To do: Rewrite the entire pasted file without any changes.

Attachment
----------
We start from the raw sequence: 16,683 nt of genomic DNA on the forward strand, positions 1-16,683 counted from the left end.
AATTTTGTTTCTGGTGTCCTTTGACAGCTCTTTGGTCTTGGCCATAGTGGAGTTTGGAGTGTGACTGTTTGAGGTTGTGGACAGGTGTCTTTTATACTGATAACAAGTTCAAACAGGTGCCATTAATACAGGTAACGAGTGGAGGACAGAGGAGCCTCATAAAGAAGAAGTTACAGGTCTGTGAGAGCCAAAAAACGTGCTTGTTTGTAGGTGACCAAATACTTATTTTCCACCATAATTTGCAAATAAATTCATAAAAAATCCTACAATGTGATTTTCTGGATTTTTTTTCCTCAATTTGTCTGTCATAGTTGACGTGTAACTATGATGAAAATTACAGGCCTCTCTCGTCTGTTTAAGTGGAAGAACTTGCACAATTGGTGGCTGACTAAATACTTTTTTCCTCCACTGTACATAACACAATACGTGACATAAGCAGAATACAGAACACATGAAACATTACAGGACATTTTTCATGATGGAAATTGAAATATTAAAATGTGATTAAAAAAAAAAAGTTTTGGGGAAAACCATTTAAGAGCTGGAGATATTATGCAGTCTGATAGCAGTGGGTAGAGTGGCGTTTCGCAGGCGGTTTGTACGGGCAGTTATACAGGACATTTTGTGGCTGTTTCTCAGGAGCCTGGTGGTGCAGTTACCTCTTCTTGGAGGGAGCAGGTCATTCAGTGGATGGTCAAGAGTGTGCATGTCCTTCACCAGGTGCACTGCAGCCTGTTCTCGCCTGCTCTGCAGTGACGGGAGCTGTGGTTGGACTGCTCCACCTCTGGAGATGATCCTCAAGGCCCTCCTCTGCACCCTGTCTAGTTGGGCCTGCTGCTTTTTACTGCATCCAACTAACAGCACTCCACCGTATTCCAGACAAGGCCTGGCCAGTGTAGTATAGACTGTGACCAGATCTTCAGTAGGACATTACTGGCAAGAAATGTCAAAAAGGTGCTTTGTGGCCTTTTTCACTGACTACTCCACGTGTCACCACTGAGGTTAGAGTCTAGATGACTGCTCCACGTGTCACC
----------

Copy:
We start from the raw sequence: 16,683 nt of genomic DNA on the forward strand, positions 1-16,683 counted from the left end.
AATTTTGTTTCTGGTGTCCTTTGACAGCTCTTTGGTCTTGGCCATAGTGGAGTTTGGAGTGTGACTGTTTGAGGTTGTGGACAGGTGTCTTTTATACTGATAACAAGTTCAAACAGGTGCCATTAATACAGGTAACGAGTGGAGGACAGAGGAGCCTCATAAAGAAGAAGTTACAGGTCTGTGAGAGCCAAAAAACGTGCTTGTTTGTAGGTGACCAAATACTTATTTTCCACCATAATTTGCAAATAAATTCATAAAAAATCCTACAATGTGATTTTCTGGATTTTTTTTCCTCAATTTGTCTGTCATAGTTGACGTGTAACTATGATGAAAATTACAGGCCTCTCTCGTCTGTTTAAGTGGAAGAACTTGCACAATTGGTGGCTGACTAAATACTTTTTTCCTCCACTGTACATAACACAATACGTGACATAAGCAGAATACAGAACACATGAAACATTACAGGACATTTTTCATGATGGAAATTGAAATATTAAAATGTGATTAAAAAAAAAAAGTTTTGGGGAAAACCATTTAAGAGCTGGAGATATTATGCAGTCTGATAGCAGTGGGTAGAGTGGCGTTTCGCAGGCGGTTTGTACGGGCAGTTATACAGGACATTTTGTGGCTGTTTCTCAGGAGCCTGGTGGTGCAGTTACCTCTTCTTGGAGGGAGCAGGTCATTCAGTGGATGGTCAAGAGTGTGCATGTCCTTCACCAGGTGCACTGCAGCCTGTTCTCGCCTGCTCTGCAGTGACGGGAGCTGTGGTTGGACTGCTCCACCTCTGGAGATGATCCTCAAGGCCCTCCTCTGCACCCTGTCTAGTTGGGCCTGCTGCTTTTTACTGCATCCAACTAACAGCACTCCACCGTATTCCAGACAAGGCCTGGCCAGTGTAGTATAGACTGTGACCAGATCTTCAGTAGGACATTACTGGCAAGAAATGTCAAAAAGGTGCTTTGTGGCCTTTTTCACTGACTACTCCACGTGTCACCACTGAGGTTAGAGTCTAGATGACTGCTCCACGTGTCACC